Learning by Doing: A Lesson for All Ages
Earlier this month, a Forbes article on unconventional and experiential learning caused a stir in education circles. The writer Jason Ma pointed to the overly theoretical and impractical approach taken by most U.S. universities, and then described a new trend that is changing how we approach higher education: alternative, experience-based learning. The article goes on to profile higher education institutions across the U.S. that are taking exactly that approach, incorporating personalized and experience-based instruction. The result? What Ma describes a “a sound combination of mindset and skill set” that prepares young adults to enter the workforce and give back to their communities. At TYO, we could not agree more that ‘learning by doing’ is the most effective way to learn. And not only does it apply, as Ma points out, to university students soon to enter the workforce; in our experience, learning-by-doing is the best approach for teaching all ages – from teaching environmentalism to 4-5 year old children in our Core Child Program, to building the leadership and communication skills of university students in our Youth Service Learning program, to teaching mothers in The Women’s Group IT and fitness.
Last week, our Core Child Program offered a great example of that. As part of our curriculum, children learn about caring for their neighborhoods and the environment, both at a local and global level. An important part of that is water cleanliness and conservation, which is a particularly acute issue for residents of Nablus and across Palestine.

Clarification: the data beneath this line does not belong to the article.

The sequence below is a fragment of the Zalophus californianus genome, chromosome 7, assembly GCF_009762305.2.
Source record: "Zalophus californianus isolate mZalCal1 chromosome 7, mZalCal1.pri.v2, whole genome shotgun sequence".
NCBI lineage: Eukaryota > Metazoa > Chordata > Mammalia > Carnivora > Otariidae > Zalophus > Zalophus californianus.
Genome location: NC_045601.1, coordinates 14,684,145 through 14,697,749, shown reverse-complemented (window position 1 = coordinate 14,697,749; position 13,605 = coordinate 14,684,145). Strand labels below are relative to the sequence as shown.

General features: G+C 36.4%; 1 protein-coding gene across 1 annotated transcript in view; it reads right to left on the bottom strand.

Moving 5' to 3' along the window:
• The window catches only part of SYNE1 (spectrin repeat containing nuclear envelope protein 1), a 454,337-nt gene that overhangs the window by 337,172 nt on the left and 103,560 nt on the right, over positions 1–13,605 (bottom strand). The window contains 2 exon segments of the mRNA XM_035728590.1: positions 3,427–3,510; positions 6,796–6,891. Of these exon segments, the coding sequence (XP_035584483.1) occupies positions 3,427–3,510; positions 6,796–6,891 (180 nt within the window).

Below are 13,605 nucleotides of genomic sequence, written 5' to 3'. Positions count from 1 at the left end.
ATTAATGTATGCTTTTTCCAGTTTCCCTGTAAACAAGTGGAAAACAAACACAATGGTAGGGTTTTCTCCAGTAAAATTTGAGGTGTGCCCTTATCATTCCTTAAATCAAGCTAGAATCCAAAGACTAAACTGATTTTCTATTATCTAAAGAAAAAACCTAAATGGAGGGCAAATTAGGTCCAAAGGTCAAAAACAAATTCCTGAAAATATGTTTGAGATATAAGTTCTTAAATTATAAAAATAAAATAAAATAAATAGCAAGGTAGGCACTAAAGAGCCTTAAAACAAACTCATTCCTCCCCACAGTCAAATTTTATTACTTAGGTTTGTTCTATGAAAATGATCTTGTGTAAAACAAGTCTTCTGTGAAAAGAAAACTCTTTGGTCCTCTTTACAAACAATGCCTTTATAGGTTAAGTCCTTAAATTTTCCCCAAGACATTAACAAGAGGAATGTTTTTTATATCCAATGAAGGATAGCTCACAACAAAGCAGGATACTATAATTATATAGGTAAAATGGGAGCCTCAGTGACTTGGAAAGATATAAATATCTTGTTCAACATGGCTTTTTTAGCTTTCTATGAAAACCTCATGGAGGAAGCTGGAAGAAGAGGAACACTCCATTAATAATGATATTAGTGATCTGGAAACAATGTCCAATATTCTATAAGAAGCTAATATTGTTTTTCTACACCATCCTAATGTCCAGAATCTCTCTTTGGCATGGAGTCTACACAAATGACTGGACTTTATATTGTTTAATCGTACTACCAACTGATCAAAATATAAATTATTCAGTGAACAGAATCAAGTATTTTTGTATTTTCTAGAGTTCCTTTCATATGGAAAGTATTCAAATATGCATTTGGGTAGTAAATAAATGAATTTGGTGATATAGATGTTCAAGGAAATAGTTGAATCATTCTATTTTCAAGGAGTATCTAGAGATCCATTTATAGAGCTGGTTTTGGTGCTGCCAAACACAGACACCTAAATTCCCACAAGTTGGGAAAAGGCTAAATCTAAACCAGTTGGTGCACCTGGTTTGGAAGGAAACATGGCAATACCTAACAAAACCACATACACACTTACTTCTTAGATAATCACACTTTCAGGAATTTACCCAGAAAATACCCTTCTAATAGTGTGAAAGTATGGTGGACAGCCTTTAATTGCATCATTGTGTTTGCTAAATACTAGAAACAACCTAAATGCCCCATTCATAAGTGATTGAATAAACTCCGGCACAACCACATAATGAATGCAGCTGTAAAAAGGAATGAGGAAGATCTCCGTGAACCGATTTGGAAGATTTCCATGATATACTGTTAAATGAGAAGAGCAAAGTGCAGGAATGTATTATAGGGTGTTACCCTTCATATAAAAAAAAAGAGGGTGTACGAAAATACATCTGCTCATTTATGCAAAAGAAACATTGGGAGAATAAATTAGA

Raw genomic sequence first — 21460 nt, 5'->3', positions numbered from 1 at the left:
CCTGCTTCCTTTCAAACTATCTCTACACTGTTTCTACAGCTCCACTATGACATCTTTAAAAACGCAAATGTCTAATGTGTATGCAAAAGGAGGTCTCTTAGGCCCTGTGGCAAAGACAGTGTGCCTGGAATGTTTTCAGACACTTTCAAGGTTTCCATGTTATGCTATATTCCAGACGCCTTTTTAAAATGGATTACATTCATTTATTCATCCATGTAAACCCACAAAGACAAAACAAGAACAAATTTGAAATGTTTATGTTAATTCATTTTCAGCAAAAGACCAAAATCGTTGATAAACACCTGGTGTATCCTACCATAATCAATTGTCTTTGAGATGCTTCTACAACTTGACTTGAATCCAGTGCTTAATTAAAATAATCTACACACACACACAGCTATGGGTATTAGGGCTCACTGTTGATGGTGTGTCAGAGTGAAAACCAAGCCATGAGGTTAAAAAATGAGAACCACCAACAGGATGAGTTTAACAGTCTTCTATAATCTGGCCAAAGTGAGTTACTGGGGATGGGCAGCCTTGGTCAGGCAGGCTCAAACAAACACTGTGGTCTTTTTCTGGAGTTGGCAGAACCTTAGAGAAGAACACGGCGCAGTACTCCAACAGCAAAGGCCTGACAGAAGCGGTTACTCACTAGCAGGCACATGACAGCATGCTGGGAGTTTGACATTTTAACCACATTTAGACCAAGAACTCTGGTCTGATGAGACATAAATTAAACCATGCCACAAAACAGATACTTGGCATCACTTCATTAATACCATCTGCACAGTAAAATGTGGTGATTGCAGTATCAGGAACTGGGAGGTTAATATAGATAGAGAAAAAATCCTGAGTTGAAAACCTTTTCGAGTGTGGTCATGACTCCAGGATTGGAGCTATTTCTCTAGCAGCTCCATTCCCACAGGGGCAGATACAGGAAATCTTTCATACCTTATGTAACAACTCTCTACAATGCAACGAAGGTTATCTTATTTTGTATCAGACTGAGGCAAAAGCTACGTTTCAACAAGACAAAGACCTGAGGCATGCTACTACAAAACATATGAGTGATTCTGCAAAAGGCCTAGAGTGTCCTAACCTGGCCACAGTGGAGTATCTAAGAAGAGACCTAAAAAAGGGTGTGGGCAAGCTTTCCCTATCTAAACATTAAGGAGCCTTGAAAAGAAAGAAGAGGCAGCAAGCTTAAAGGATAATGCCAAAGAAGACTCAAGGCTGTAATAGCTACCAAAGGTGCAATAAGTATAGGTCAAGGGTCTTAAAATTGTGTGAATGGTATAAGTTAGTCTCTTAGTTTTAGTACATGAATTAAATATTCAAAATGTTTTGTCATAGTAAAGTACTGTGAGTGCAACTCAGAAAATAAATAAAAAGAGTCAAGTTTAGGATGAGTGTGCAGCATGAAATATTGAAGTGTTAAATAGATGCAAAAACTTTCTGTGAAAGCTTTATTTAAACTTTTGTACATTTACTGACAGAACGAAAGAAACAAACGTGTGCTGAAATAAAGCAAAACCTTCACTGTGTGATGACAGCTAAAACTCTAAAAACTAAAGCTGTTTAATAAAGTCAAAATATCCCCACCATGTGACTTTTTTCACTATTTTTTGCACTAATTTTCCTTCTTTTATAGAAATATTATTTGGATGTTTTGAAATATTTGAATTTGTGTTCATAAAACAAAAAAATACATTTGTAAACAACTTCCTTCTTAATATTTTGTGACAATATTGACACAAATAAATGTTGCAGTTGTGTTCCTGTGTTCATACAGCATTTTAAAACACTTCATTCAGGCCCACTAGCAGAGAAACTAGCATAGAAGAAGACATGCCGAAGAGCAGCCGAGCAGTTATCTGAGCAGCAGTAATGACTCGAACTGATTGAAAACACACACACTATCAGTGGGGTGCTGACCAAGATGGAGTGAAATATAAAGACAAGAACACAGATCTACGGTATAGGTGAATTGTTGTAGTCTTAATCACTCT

We could teach water conservation by reading about the issue as a class, watching relevant videos, and holding discussions. Or, we can actually learn by doing – and that is exactly what happens at TYO. Through classroom activities, children learn about the importance of water to our health and the environment in addition to celebrating its centrality to our daily lives.
With Nablus's hot summer weather coming in, many of last week’s activities incorporated playing with water. Four-year-old children in Core teacher Haitham’s class played a water relay race: filling a cup of water from a communal bucket, running to fill a bottle on the other side, and racing back to tag their next team member. The goal was to fill their team's water bottle first – i.e. to conserve the most water when transporting it.
The activity required patience while carrying the water, concentration and small motor skills to pour it into the bottle, speed to race back, and teamwork to cheer on and encourage team members. After the activity, children used the water bottle they had filled to water the plants surrounding TYO’s center.
Children learn about water not only through classroom activities; outside of class, they also practice basic hygiene routines and learn about an economic and appropriate use of water for those. Before and after eating and art activities, children learn to wash their hands with the help of our Core program volunteers. Through learning to appreciate health and hygiene routines, the children learn to value water, as well as their own health and themselves. Additionally, at the end of snack time, kids pour their unused drinking water into an indoor plant, again to learn that water can be conserved and reused.
Our learning-by-doing approach means treating every moment as a moment to learn; we know that an effective education extends beyond classroom walls into daily routines and life experiences. TYO’s Core curriculum teaches children day-to-day habits that build life skills like gender equality, self-care and self-worth, and respect. Not only is learning-by-doing the most effective way to teach – it is really the only way to do it.
- Niralee, TYO Core Child Program Manager